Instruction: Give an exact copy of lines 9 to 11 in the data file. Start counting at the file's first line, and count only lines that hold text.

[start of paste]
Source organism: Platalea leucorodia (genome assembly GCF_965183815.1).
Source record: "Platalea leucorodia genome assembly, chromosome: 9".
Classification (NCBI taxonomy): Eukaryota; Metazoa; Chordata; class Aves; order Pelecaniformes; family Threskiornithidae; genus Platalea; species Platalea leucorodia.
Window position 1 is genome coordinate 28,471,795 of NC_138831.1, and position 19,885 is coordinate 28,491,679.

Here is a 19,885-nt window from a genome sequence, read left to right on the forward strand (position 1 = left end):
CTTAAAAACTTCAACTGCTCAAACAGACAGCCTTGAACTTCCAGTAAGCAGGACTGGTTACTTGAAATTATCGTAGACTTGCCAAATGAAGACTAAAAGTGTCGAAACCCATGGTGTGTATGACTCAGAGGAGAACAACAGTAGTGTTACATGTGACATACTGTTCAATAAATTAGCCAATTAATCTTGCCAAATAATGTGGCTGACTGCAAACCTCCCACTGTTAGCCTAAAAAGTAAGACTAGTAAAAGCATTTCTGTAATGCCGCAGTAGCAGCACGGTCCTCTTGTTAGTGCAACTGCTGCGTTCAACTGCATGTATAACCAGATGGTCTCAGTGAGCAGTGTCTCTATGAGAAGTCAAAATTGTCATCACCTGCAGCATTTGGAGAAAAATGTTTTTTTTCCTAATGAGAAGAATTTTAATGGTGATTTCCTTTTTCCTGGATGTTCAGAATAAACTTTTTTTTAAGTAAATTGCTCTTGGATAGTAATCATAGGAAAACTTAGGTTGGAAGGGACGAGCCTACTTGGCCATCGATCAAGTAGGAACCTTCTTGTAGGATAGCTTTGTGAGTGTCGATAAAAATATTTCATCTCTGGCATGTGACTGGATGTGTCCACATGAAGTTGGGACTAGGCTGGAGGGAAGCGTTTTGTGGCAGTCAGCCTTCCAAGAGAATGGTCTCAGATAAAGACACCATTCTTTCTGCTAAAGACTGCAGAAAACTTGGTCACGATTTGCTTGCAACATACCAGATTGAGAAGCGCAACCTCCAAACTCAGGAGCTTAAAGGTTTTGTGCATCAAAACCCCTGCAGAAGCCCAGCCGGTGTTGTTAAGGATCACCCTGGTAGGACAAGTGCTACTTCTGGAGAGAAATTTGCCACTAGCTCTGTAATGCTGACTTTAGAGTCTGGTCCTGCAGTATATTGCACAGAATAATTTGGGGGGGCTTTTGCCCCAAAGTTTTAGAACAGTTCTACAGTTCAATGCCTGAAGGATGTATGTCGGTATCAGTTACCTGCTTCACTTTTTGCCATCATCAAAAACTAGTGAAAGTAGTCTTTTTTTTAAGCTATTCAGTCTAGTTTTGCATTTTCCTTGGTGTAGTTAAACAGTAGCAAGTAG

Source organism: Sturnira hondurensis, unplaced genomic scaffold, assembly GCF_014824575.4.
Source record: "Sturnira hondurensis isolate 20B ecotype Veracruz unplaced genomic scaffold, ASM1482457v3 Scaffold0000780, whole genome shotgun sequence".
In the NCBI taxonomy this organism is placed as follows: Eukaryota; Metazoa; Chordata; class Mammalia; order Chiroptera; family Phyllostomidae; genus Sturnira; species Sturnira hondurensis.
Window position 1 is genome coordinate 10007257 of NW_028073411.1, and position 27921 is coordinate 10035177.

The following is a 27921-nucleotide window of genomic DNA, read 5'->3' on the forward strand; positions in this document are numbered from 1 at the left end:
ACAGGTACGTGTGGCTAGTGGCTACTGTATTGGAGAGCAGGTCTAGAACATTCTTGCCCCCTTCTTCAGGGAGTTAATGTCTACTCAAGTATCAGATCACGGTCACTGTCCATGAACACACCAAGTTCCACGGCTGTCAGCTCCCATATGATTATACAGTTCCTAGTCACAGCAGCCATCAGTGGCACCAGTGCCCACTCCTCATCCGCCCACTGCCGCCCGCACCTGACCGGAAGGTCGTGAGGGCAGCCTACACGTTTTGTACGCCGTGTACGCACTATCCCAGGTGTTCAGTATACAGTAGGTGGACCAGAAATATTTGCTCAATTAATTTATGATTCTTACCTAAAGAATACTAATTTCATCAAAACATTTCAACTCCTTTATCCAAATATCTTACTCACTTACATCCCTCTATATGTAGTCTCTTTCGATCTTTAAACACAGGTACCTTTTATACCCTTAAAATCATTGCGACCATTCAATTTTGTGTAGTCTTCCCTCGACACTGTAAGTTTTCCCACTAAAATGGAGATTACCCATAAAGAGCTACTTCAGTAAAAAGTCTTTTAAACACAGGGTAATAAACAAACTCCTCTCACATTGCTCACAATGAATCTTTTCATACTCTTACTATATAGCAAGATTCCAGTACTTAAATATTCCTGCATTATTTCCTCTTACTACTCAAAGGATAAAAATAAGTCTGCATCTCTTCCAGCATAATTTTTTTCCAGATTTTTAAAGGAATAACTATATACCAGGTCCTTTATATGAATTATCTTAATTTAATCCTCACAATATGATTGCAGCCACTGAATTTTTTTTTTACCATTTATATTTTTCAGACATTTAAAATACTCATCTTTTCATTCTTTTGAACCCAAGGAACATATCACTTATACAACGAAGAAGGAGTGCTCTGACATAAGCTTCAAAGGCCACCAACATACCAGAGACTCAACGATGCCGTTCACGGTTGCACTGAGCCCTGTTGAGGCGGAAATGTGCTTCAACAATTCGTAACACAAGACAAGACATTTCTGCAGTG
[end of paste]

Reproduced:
In the NCBI taxonomy this organism is placed as follows: Eukaryota; Metazoa; Chordata; class Mammalia; order Chiroptera; family Phyllostomidae; genus Sturnira; species Sturnira hondurensis.
Window position 1 is genome coordinate 10007257 of NW_028073411.1, and position 27921 is coordinate 10035177.

The following is a 27921-nucleotide window of genomic DNA, read 5'->3' on the forward strand; positions in this document are numbered from 1 at the left end: